The ultimate Camp statement: it's good because it's awful. …Of course, one can't always say that.—Susan Sontag, "Notes on 'Camp'"
This game is so bad, it's not just become good. It's pretty close to perfect.—Jim Sterling, review of Deadly Premonition
Jim Sterling gave Deadly Premonition a score of 10 points out of a possible 10, easily the highest score the game received among major gaming review sites. In his review, he makes it plain that this game does not deserve that score in any "objective" sense. The graphics are dated, the gameplay is limited, and its systems pay too much attention to irrelevant details. This is to say nothing of its absurd plot and characters. In comparison to almost any other game, Deadly Premonition is awful, but within the bounds of a certain kind of sensibility, that does not preclude it from also being good. Sontag identifies that sensibility as Camp, and it's an idea worth thinking about in connection to games.
I think it's reasonable to ask whether one can extend this sensibility to games, because appreciating that which is awful or excessive in games is, I feel, much more difficult than extending a similar appreciation to film or other visual arts. A bad game demands more of its player than bad films or bad sculptures do of their viewer, and gives far less. The bad game demands time, of course, but more importantly, it demands effort. A game must be played. Games that adopt bad interfaces, aren't sufficiently responsive, or require extreme skill might be considered "awful" in one way or another, but their experience will be reserved for an elite group of players who have the dexterity or sheer pig-headedness to force their way through.
I don't mean to imply that Camp is egalitarian; this is certainly not the case. A sensibility that ironically appreciates the awful is, by its nature, a sensibility of the wealthy. Sontag connects Camp to the "psychopathology of affluence", and this becomes even more acute in the case of the expense (both monetary and temporal) of the best-known contemporary video games. Additionally, although Camp seems egalitarian in its appreciation of "low" culture, the nature of Camp appreciation differs greatly from popular appreciation. The Camp aesthete, in ironic detachment, loves the Tiffany lamp because it is tacky; this judgment casts its holder in an elite, above the man who loves the Tiffany lamp because it is beautiful. Reasonable gameplay is not a requirement because the masses must have access; rather it is required because the appreciation of awfulness rarely extends to the point of discomfort. Few people would appreciate bad films if they cost $60 to watch and flickered on and off every 5 seconds.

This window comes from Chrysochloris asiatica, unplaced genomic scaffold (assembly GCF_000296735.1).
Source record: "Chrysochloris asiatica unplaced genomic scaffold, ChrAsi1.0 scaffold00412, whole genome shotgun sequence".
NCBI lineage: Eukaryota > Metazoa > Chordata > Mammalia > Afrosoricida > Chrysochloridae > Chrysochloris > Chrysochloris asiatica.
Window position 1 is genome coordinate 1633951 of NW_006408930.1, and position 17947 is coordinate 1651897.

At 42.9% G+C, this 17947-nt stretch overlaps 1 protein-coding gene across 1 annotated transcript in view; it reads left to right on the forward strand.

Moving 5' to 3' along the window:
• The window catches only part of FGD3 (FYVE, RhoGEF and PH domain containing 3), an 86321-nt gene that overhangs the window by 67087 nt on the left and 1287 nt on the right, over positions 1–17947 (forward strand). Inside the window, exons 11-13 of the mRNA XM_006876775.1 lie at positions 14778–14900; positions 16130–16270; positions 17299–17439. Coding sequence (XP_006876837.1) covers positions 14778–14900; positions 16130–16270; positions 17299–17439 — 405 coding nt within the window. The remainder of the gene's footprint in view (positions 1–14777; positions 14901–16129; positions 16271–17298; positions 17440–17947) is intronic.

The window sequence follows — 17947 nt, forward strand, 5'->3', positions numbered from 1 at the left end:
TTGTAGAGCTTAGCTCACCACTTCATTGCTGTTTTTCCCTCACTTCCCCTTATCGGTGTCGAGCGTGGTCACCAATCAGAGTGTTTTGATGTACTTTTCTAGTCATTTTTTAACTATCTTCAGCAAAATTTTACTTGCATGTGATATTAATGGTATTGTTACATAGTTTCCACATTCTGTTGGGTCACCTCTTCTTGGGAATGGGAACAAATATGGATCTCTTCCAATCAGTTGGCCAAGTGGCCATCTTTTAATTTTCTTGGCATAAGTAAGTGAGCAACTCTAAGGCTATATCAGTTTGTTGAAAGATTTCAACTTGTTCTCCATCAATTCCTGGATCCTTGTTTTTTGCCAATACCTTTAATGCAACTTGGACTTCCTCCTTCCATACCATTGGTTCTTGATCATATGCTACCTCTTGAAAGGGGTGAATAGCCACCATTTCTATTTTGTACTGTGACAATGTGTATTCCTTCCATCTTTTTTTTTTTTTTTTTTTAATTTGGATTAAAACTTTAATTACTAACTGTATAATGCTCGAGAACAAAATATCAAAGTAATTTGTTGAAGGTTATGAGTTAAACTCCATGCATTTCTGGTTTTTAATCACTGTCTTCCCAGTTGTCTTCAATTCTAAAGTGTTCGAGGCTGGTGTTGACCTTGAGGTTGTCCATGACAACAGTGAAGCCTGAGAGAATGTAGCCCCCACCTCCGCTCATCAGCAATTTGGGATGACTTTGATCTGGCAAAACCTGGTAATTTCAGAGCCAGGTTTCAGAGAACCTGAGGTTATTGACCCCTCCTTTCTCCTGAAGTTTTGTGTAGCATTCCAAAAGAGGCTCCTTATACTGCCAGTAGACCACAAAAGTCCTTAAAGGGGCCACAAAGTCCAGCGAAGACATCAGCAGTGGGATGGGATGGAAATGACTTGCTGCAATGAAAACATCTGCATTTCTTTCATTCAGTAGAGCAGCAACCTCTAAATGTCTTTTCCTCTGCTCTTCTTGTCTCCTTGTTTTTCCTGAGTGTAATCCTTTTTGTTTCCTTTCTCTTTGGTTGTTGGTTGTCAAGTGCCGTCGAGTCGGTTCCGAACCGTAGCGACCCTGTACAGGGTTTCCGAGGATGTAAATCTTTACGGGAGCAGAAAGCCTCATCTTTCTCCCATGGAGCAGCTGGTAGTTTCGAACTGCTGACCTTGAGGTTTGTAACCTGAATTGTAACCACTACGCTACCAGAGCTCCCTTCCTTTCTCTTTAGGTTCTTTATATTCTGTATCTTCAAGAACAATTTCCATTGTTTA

We certainly can have Camp gameplay, however. House of the Dead: Overkill has a very responsive player interface and delivers an intrinsically enjoyable play experience that has Camp overtones because it belongs to a style of interaction presently viewed as outmoded. The rail shooter (or "guided first-person experience" as the favored euphemism goes) embodies the player as a viewpoint with a gun and sweeps him along a preset course, asking him only to move a pointer over onscreen enemies and press a button to fire. The first-person shooter caused this kind of gameplay to fall almost entirely out of favor, so play in this style seems almost deliberately anachronistic and cheesy. This plays into Overkill's dominant B-movie aesthetic, but it also connects with the Camp appreciation for items that seem old-fashioned.
In an earlier era, Overkill's gameplay might have seemed serious or at least visceral (and Dead Space: Extraction demonstrated that it can still be made to generate this feeling), but with time and the advent of more liberated modes of interaction it seems merely silly or perhaps even ironic. Virtually any subgenre of the shmup could probably generate a similar feeling, as could games in the classic adventure style. In a few year's time, the match-three puzzle may also develop some Camp potential.
Of course, taking Camp into games from a purely ludic perspective is overly limiting. Games use audiovisual context to imbue abstract actions with meaning. The campiness of those abstractions is interesting, but does not exhaust the modes of experience in a given game. Overkill becomes both more and less campy because of this context. Less, because the dialogue and cutscenes make it clear that the game intends to leverage its pervasive B-movie aesthetic for laughs rather than taking it seriously. Yet the visual aesthetic of the levels and the staging of its cutscenes does serve the game's reach for the Camp sensibility. Also, an enormous number of "mutants" must be killed in the game, which leads us to another point.